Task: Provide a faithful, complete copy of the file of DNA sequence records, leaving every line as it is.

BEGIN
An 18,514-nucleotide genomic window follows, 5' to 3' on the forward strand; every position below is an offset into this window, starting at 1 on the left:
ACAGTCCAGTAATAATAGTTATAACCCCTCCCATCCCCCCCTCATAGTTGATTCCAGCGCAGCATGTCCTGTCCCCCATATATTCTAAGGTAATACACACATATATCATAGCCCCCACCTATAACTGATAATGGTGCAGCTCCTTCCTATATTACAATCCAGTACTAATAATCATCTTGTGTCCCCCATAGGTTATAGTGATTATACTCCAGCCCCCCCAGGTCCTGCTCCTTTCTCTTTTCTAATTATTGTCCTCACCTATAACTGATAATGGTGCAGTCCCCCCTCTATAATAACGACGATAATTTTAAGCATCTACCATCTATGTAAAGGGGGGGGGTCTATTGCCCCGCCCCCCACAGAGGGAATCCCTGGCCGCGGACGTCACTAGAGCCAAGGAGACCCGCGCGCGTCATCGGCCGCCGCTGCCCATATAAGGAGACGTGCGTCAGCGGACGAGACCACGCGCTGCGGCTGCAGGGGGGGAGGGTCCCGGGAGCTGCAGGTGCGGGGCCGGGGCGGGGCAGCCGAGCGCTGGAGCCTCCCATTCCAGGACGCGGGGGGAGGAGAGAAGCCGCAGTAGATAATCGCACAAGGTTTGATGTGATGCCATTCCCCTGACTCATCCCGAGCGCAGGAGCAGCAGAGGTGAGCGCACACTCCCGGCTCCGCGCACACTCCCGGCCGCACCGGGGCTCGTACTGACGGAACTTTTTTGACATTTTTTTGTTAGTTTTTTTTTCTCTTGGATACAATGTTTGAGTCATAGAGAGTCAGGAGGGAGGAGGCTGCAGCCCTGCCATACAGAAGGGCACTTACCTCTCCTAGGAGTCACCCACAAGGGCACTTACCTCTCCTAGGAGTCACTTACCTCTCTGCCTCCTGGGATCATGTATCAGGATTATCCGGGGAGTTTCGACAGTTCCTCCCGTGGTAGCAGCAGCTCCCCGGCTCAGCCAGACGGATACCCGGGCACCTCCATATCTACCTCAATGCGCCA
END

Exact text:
An 18,514-nucleotide genomic window follows, 5' to 3' on the forward strand; every position below is an offset into this window, starting at 1 on the left:
ACAGTCCAGTAATAATAGTTATAACCCCTCCCATCCCCCCCTCATAGTTGATTCCAGCGCAGCATGTCCTGTCCCCCATATATTCTAAGGTAATACACACATATATCATAGCCCCCACCTATAACTGATAATGGTGCAGCTCCTTCCTATATTACAATCCAGTACTAATAATCATCTTGTGTCCCCCATAGGTTATAGTGATTATACTCCAGCCCCCCCAGGTCCTGCTCCTTTCTCTTTTCTAATTATTGTCCTCACCTATAACTGATAATGGTGCAGTCCCCCCTCTATAATAACGACGATAATTTTAAGCATCTACCATCTATGTAAAGGGGGGGGGTCTATTGCCCCGCCCCCCACAGAGGGAATCCCTGGCCGCGGACGTCACTAGAGCCAAGGAGACCCGCGCGCGTCATCGGCCGCCGCTGCCCATATAAGGAGACGTGCGTCAGCGGACGAGACCACGCGCTGCGGCTGCAGGGGGGGAGGGTCCCGGGAGCTGCAGGTGCGGGGCCGGGGCGGGGCAGCCGAGCGCTGGAGCCTCCCATTCCAGGACGCGGGGGGAGGAGAGAAGCCGCAGTAGATAATCGCACAAGGTTTGATGTGATGCCATTCCCCTGACTCATCCCGAGCGCAGGAGCAGCAGAGGTGAGCGCACACTCCCGGCTCCGCGCACACTCCCGGCCGCACCGGGGCTCGTACTGACGGAACTTTTTTGACATTTTTTTGTTAGTTTTTTTTTCTCTTGGATACAATGTTTGAGTCATAGAGAGTCAGGAGGGAGGAGGCTGCAGCCCTGCCATACAGAAGGGCACTTACCTCTCCTAGGAGTCACCCACAAGGGCACTTACCTCTCCTAGGAGTCACTTACCTCTCTGCCTCCTGGGATCATGTATCAGGATTATCCGGGGAGTTTCGACAGTTCCTCCCGTGGTAGCAGCAGCTCCCCGGCTCAGCCAGACGGATACCCGGGCACCTCCATATCTACCTCAATGCGCCA